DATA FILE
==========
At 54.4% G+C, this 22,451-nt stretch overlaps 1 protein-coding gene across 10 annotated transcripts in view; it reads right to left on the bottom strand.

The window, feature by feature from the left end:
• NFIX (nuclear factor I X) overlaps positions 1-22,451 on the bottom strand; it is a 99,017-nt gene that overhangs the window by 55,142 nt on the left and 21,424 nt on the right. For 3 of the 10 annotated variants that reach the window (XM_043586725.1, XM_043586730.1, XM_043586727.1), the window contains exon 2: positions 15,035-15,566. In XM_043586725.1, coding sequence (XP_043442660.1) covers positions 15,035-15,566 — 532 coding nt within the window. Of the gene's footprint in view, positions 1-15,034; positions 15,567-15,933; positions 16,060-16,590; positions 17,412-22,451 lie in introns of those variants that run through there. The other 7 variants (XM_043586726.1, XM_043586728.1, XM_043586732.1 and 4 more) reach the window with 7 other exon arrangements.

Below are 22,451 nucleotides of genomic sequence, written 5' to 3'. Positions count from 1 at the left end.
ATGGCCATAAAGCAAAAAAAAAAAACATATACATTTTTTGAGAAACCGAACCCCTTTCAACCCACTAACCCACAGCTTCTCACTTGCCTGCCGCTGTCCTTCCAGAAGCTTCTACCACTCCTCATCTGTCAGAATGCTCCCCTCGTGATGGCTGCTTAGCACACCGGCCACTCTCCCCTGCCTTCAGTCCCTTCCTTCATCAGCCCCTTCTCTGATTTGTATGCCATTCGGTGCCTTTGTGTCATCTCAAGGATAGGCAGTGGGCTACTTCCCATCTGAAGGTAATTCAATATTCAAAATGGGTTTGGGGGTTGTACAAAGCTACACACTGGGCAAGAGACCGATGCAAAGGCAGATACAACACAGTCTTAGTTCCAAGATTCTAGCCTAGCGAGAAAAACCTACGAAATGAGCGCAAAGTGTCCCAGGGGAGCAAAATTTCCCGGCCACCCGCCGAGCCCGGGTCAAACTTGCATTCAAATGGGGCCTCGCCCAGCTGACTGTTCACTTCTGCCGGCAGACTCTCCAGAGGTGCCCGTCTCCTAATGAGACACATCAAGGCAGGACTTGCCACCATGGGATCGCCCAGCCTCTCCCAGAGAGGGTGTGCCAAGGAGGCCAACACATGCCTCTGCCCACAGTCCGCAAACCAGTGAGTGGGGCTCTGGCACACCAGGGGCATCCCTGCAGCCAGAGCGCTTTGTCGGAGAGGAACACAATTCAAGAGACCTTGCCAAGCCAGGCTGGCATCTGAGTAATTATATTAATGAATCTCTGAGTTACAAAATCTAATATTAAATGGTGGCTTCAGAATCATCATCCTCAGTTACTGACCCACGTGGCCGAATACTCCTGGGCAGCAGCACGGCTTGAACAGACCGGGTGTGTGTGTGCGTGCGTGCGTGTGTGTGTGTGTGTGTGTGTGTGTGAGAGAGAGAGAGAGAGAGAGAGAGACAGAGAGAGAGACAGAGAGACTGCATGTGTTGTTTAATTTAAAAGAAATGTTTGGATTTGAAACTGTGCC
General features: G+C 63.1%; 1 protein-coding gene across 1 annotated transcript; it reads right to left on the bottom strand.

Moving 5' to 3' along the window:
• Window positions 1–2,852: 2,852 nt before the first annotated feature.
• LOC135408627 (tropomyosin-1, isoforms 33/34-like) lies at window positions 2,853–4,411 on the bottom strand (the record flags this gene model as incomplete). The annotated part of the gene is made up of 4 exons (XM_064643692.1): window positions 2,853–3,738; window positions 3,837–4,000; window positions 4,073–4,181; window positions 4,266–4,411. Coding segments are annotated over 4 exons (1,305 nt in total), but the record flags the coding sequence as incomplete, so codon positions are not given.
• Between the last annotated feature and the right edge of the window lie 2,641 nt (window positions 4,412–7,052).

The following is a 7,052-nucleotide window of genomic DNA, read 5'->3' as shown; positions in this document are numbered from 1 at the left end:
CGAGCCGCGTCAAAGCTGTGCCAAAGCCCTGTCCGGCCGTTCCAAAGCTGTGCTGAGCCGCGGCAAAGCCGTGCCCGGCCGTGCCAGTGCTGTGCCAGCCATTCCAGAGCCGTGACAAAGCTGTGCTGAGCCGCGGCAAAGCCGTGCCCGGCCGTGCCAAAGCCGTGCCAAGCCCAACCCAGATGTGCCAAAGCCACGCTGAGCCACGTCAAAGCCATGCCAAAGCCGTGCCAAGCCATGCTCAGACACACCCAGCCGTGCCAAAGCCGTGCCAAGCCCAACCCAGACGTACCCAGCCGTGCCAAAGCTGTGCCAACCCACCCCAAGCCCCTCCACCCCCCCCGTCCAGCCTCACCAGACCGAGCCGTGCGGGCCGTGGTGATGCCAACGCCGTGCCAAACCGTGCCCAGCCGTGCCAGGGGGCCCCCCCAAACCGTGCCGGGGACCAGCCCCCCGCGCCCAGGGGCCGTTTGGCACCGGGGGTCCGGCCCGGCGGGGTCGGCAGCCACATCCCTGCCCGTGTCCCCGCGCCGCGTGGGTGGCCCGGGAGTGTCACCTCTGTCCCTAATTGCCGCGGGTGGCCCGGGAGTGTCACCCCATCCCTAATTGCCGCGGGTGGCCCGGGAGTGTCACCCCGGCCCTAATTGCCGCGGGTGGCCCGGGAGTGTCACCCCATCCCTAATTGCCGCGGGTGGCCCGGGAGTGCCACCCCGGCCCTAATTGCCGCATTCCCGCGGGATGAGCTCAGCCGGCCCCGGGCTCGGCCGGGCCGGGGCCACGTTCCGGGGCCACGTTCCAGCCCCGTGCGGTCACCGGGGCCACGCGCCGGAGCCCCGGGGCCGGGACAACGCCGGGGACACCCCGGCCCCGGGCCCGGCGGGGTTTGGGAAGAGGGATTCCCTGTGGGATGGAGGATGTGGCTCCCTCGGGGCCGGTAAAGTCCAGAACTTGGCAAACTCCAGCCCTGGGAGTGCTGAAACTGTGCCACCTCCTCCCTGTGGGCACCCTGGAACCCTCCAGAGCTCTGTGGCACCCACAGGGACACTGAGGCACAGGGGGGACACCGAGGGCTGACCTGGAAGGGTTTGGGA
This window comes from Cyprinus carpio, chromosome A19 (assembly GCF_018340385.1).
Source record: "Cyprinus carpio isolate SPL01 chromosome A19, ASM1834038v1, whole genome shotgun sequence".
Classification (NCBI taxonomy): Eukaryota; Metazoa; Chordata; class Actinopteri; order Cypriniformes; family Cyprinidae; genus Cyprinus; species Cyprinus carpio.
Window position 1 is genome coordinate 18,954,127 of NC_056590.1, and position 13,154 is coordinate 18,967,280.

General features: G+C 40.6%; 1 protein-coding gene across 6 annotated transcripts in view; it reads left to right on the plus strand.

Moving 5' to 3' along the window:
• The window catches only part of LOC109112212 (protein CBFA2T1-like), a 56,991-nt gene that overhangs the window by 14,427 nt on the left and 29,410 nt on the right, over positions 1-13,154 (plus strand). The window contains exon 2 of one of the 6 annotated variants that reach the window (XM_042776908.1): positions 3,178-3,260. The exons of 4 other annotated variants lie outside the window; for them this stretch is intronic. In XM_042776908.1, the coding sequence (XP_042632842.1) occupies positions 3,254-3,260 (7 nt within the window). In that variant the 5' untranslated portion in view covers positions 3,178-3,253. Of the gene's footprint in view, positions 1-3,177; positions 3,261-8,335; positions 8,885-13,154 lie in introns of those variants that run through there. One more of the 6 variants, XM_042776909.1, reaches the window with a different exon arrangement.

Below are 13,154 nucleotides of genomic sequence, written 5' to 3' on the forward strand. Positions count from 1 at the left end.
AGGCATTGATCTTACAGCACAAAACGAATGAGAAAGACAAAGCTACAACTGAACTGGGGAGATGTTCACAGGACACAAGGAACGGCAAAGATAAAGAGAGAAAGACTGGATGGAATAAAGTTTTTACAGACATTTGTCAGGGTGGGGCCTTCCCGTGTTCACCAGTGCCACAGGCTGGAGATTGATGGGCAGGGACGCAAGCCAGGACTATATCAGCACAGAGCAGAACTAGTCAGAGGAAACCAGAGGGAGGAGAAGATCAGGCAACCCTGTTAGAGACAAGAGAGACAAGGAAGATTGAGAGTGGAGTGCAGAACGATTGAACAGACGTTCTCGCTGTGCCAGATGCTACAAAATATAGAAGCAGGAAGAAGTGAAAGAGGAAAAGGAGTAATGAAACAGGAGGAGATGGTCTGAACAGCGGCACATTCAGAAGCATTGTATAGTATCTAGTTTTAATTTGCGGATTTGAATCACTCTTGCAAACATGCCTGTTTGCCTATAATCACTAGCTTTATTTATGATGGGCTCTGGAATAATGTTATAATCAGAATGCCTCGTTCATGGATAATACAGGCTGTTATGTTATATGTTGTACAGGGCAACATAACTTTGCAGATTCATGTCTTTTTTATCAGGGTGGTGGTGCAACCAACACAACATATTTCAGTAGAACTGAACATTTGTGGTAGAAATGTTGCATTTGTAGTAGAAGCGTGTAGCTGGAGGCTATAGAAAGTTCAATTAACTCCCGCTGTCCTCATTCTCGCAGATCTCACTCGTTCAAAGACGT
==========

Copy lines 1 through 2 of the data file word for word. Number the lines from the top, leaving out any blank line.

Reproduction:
At 54.4% G+C, this 22,451-nt stretch overlaps 1 protein-coding gene across 10 annotated transcripts in view; it reads right to left on the bottom strand.

The window, feature by feature from the left end: